To change an old habit or form a new habit, it takes anywhere from 21 to 66 days. This of course, will depend on the individual and the habit or change being implemented. As change or growth is an ongoing process, I have chosen 30 days (or 1 month increments) to incorporate these new habits. This time-frame is not cast in stone. If it takes two months or more, or even less, due to various circumstances, so be it. There is no pressure 'to get it done' in any specific number of days. Stay focussed on the goal at hand and not the time.

If you could pick just one or two habits to create in the next few months — habits that will have the most impact on your life — what would they be?

I have shared some life changing habits below for consideration to develop and transform your life. If you have others that you would prefer to work on, please feel free to make those changes. I want to make this as stress-free as possible. Following one's own goals are much more motivating and productive then following a list that is of no interest or value to you.

I will set up a 'journal' section online if anyone wishes to share their progress or road-blocks publicaly, either for motivation or support.




How to Develop the Habits

• Do a 30-day challenge, focusing on just ONE habit.
• Write it out on paper, along with your motivations, obstacles, and strategies for overcoming them.
• Commit fully.
• Log your progress.
• Remain accountable — journal on your progress each day.
• Have support for when you falter — either in real life or online.
  —>For anyone wishing to journal their progress and support online, please click on the following link:  Journal - Progress and Support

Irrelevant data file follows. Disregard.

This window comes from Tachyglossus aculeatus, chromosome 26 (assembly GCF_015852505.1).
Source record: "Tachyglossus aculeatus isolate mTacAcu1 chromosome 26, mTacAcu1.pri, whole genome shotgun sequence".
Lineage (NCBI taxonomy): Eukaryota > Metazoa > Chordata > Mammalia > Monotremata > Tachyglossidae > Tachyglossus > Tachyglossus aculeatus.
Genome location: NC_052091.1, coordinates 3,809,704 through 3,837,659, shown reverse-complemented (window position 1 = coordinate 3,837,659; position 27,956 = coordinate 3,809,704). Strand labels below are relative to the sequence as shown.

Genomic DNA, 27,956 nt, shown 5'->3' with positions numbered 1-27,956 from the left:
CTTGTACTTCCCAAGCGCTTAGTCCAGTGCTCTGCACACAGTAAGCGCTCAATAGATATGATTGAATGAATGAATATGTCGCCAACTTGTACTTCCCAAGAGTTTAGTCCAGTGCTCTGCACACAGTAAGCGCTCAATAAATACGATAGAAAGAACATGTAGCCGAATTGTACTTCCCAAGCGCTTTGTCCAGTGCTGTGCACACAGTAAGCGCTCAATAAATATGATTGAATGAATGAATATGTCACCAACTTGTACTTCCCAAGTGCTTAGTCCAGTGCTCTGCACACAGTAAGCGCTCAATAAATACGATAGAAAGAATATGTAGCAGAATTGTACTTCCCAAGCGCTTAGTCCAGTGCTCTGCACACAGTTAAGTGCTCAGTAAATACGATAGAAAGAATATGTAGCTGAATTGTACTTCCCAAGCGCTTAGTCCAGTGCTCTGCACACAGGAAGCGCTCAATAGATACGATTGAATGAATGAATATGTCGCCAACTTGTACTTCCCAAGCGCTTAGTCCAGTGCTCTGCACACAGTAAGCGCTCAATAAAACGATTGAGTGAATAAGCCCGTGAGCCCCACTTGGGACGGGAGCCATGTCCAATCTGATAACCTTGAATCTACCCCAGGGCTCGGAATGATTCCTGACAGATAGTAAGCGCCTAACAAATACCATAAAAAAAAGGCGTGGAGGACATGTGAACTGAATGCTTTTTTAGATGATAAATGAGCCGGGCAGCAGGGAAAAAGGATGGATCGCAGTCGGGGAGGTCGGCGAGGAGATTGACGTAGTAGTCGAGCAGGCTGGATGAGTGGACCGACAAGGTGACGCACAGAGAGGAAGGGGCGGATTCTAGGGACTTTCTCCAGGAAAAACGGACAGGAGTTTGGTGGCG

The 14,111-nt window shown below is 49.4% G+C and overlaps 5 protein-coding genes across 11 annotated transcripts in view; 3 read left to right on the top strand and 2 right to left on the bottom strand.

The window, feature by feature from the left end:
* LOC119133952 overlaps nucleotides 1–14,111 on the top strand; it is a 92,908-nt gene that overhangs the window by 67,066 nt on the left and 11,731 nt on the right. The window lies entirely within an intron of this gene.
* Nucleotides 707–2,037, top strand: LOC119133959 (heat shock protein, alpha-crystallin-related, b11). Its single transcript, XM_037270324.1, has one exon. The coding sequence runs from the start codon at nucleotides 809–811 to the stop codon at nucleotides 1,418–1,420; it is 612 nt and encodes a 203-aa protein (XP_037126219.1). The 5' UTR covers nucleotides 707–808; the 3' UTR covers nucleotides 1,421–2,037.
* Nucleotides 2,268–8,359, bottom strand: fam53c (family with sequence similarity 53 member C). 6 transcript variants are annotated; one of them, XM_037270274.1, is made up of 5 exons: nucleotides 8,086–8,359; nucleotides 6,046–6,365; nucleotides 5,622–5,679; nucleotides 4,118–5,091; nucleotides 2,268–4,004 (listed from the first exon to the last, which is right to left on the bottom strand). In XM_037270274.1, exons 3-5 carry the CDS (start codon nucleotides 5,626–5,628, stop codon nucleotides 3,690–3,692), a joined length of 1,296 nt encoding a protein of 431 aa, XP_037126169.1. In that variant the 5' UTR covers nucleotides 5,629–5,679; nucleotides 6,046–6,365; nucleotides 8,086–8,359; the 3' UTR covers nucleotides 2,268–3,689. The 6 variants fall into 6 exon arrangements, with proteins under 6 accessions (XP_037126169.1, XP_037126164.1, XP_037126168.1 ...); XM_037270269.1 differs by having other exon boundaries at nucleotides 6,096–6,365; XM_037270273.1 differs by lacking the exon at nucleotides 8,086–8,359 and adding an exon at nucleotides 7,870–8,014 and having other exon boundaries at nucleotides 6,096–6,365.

• Reward every little success.
• If you fail, figure out what went wrong, plan for it, and try again.

Six Life Changing Habits

1. POSITIVE THINKING: Positive thinking is the keystone habit that will help you form the other important habits. Positive thinking by itself won’t lead to success, but it certainly goes a long way to motivate you to do the other things required.

When I allowed myself to think negative thoughts, I would end up failing. But when I learned how to quash negative thoughts and think positive ones instead, I succeeded. Practicing this over and over, until I was able to form just about any habit I needed, has been invaluable.

Focus on this habit first, and you will have a much easier time with any of the others. Start by becoming more aware of your negative self-talk — journal throughout the day, making an entry each time you notice a negative thought. Soon you will recognize them, and be able to quash them.

2. FOCUS ON ONE GOAL: Focus on one task, one habit and one goal at a time. While it might seem difficult, focusing on one goal at a time is the most powerful way of achieving your goals. When you try to take on many goals at once, you are spreading your focus and energy too thin — the two critical components for achieving a goal.

If you have many goals you want to accomplish, pick one to focus on first. If it’s a long-term goal, break it into a mini-goal you can accomplish this month. Pick an action you can do today. Keep doing this until the goal is accomplished — complete an action every day, pick the next mini-goal to work on, then when your One Goal is completed, focus on the next goal.

Some goals are ongoing ones — like blogging every day, or exercising every day. In those cases, turn them into habits — focus exclusively on turning the goal into a habit, until the habit is ingrained. Then focus on the next goal.